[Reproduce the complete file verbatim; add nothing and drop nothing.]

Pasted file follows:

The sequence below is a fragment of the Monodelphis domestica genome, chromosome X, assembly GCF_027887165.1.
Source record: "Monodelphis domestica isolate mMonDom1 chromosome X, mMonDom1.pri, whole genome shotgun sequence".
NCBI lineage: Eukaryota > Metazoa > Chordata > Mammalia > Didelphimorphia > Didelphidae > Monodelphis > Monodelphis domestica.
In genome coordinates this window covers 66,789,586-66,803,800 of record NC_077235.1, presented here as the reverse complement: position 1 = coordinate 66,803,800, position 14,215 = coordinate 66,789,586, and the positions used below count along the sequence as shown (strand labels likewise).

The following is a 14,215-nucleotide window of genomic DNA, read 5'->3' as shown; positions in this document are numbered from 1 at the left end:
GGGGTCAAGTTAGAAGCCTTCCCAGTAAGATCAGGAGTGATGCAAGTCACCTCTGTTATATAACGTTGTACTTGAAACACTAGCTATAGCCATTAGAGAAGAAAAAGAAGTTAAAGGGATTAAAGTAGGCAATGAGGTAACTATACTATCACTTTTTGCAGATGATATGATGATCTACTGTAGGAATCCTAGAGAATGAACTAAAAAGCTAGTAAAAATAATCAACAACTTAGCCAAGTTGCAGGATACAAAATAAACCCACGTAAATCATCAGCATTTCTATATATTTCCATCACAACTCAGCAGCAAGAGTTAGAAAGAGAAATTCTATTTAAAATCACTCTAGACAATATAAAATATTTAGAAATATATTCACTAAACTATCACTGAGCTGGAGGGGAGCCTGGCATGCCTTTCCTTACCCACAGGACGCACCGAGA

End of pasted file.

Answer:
The sequence below is a fragment of the Monodelphis domestica genome, chromosome X, assembly GCF_027887165.1.
Source record: "Monodelphis domestica isolate mMonDom1 chromosome X, mMonDom1.pri, whole genome shotgun sequence".
NCBI lineage: Eukaryota > Metazoa > Chordata > Mammalia > Didelphimorphia > Didelphidae > Monodelphis > Monodelphis domestica.
In genome coordinates this window covers 66,789,586-66,803,800 of record NC_077235.1, presented here as the reverse complement: position 1 = coordinate 66,803,800, position 14,215 = coordinate 66,789,586, and the positions used below count along the sequence as shown (strand labels likewise).

The following is a 14,215-nucleotide window of genomic DNA, read 5'->3' as shown; positions in this document are numbered from 1 at the left end:
GGGGTCAAGTTAGAAGCCTTCCCAGTAAGATCAGGAGTGATGCAAGTCACCTCTGTTATATAACGTTGTACTTGAAACACTAGCTATAGCCATTAGAGAAGAAAAAGAAGTTAAAGGGATTAAAGTAGGCAATGAGGTAACTATACTATCACTTTTTGCAGATGATATGATGATCTACTGTAGGAATCCTAGAGAATGAACTAAAAAGCTAGTAAAAATAATCAACAACTTAGCCAAGTTGCAGGATACAAAATAAACCCACGTAAATCATCAGCATTTCTATATATTTCCATCACAACTCAGCAGCAAGAGTTAGAAAGAGAAATTCTATTTAAAATCACTCTAGACAATATAAAATATTTAGAAATATATTCACTAAACTATCACTGAGCTGGAGGGGAGCCTGGCATGCCTTTCCTTACCCACAGGACGCACCGAGA